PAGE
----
From street to stage: Creator of ‘Eenie Meanie’ weighs in on racism


Los Angeles, 1992: Riots break out after the acquittal of four white L.A. police officers in the beating of black motorist Rodney King. More than 40 fires burn in the city, and by the time the violence subsides, nearly 40 people are dead and more than 1,000 are injured.[img_assist|nid=1798|title=photo by James Czar/Rosetta Stone Studios|desc=Teresa Willis wrote “Eenie Meanie” from her experiences in the 1992 L.A. riots. This week she brings her play to Walden Theatre.|link=|align=left|width=200|height=133]

Valley Station native Teresa Willis witnessed the chaos firsthand.

That experience ultimately inspired her to pen “Eenie Meanie,” a one-woman play that focuses on racism via a journey through Willis’ life, from her earliest childhood recollections in Louisville to the present, chronicling her experiences with African Americans. Willis, now 45, left Louisville in 1984 for New York and eventually landed in Los Angeles in 1988. She returns to town this weekend with her production of “Eenie Meanie” at Walden Theatre.

She says a scene depicting the 1992 riots is one of the play’s most powerful, and emanated from a personal experience. Willis says while walking up a hill away from a fire, she passed an African-American man walking downhill and was stricken with a paralyzing fear, which she says surprised her.

“In that moment I examined myself, and it’s the turning point for the character as well as a turning point in my life. I had to look at who I was with that issue,” she says. “People of all societal backgrounds have been in a dicey situation where they had to decide, ‘Is this danger or is this me?’ I had to decide that in that moment, and I ended up having a very beautiful connection with this guy walking down the street.”

Earlier this month, Willis performed her play as part of the Cincinnati Fringe Festival. Cincinnati experienced race riots in April 2001 after a white police officer shot and killed a black man whom he was attempting to apprehend. Several audience members came up to her afterward, she says, and said they identified intensely with the events in the play.

Willis, however, says she expects people in Louisville to identify more strongly with the play because one scene addresses court-ordered busing, which Willis says had a major impact on her life and the lives of people who lived in Louisville 30 years ago.

As a child growing up in the 1960s and ’70s, Willis experienced the desegregation of Louisville schools that began in 1974 and culminated in busing. As a 15-year-old sophomore during the 1975-76 school year, Willis says she was taken from her original high school (Jesse Stuart High School) and was bused to Shawnee. That experience added to her adolescent confusion, which she portrays in the play.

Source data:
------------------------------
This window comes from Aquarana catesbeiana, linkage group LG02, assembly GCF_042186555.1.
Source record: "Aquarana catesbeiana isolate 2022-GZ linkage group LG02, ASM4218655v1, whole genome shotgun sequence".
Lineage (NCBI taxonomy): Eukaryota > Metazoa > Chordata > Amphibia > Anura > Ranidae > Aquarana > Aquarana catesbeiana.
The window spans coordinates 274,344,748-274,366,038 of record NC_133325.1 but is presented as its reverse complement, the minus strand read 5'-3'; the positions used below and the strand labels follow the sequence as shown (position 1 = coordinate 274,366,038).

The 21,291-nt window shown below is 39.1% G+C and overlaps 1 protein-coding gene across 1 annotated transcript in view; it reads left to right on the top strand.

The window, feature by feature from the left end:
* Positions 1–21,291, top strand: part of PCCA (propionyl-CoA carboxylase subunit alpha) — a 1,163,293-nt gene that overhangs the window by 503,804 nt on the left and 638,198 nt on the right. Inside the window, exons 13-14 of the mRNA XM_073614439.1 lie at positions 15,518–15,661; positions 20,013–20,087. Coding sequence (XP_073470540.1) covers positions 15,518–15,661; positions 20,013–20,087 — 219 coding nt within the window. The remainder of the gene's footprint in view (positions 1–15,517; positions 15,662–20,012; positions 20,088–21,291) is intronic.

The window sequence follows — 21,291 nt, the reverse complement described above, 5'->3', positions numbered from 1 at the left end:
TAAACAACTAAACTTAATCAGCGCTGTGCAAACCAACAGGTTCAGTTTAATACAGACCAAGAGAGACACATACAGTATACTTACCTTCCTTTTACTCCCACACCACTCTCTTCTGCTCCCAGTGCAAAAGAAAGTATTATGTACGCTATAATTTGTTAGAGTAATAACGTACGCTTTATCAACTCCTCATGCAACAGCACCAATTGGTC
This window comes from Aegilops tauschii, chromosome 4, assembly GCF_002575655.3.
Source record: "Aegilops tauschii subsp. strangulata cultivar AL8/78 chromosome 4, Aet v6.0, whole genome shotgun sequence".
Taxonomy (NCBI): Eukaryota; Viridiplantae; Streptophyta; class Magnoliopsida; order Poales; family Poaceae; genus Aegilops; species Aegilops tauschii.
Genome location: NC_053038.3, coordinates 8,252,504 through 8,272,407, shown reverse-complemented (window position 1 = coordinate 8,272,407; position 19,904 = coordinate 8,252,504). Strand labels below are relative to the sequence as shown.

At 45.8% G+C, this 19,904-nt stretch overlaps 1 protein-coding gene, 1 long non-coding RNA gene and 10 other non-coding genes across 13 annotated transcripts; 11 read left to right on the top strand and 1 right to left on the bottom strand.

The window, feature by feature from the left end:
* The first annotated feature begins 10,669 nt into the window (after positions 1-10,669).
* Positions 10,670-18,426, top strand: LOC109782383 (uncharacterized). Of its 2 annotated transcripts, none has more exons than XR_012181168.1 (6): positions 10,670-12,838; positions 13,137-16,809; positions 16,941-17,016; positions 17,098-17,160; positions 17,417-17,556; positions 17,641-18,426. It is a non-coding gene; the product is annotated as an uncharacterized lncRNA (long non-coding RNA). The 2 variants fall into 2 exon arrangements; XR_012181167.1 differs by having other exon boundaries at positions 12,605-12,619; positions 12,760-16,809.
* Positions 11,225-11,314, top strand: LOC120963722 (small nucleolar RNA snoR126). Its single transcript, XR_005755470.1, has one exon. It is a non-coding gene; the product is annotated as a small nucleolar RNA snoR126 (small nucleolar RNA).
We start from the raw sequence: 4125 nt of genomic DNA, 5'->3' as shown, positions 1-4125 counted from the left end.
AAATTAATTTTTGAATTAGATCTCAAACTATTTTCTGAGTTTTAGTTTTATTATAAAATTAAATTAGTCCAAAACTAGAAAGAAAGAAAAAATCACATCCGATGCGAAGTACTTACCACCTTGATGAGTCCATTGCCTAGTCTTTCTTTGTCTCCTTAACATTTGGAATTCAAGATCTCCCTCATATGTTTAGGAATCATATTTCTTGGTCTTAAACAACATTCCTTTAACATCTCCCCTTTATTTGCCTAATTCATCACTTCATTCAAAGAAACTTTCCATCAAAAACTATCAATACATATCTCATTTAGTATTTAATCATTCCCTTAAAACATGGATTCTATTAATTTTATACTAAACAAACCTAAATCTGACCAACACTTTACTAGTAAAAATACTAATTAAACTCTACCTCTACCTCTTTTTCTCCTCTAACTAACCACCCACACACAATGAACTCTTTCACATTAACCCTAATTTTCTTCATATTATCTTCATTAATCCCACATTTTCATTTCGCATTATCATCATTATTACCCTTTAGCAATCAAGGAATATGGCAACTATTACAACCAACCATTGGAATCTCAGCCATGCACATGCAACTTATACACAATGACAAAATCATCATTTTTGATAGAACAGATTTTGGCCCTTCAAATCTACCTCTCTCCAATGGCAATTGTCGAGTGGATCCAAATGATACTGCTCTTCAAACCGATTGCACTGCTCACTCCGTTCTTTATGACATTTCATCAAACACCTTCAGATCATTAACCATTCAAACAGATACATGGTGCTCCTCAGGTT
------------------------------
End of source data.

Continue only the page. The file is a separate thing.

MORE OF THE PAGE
Busing damaged communities and educational opportunities, she believes, due in part to riots and violence that broke out around it. Willis recalls that the threat of violence caused schools to cancel many community activities and traditions, such as homecoming parades.

A scene in “Eenie Meanie” starts with Willis preparing for school in the morning and progresses to her riding the bus, delivering a monologue about the riots and the violence around town, before finishing the monologue under the school bleachers.

“So many of the things that drew the community together around the school were just gone in a minute,” Willis says. “I agree that these inner-city kids deserved a better shot at education than they were getting, but the solution to destroy our experience wasn’t it. It did nothing but weaken the entire infrastructure, the entire community, and it never recovered.”

Willis says another scene in the play revolves around a confrontation between her and her father over the differences in their attitudes about race.

“It’s kind of a sad moment because he’s the daddy and I’m not supposed to put him in his place,” she says. “A lot of people in my generation have been through this. And other generations have as well when they see the personality of their parents shifting to something not so flattering as they get older.”

In regard to contemporary racism, Willis believes society has made great strides but racism is still strong. She uses the term “conditioned racism” to describe how people are conditioned by their environment, upbringing and society to react, either positively or negatively, toward individuals who are different.

“The people who are white supremacists, who march in their hoods, we know how to deal with them,” Willis says. “ there’s a type of bigotry that lives in the well-meaning hearts of the people who think they’ve got racism all figured out and know where they stand. There’s a type of racism that’s unconscious.”

Willis says “Eenie Meanie” is not a call-to-arms, but a means to entertain and to make people aware of their unconscious attitudes about race so they can begin to resolve them by shifting them “toward love.”

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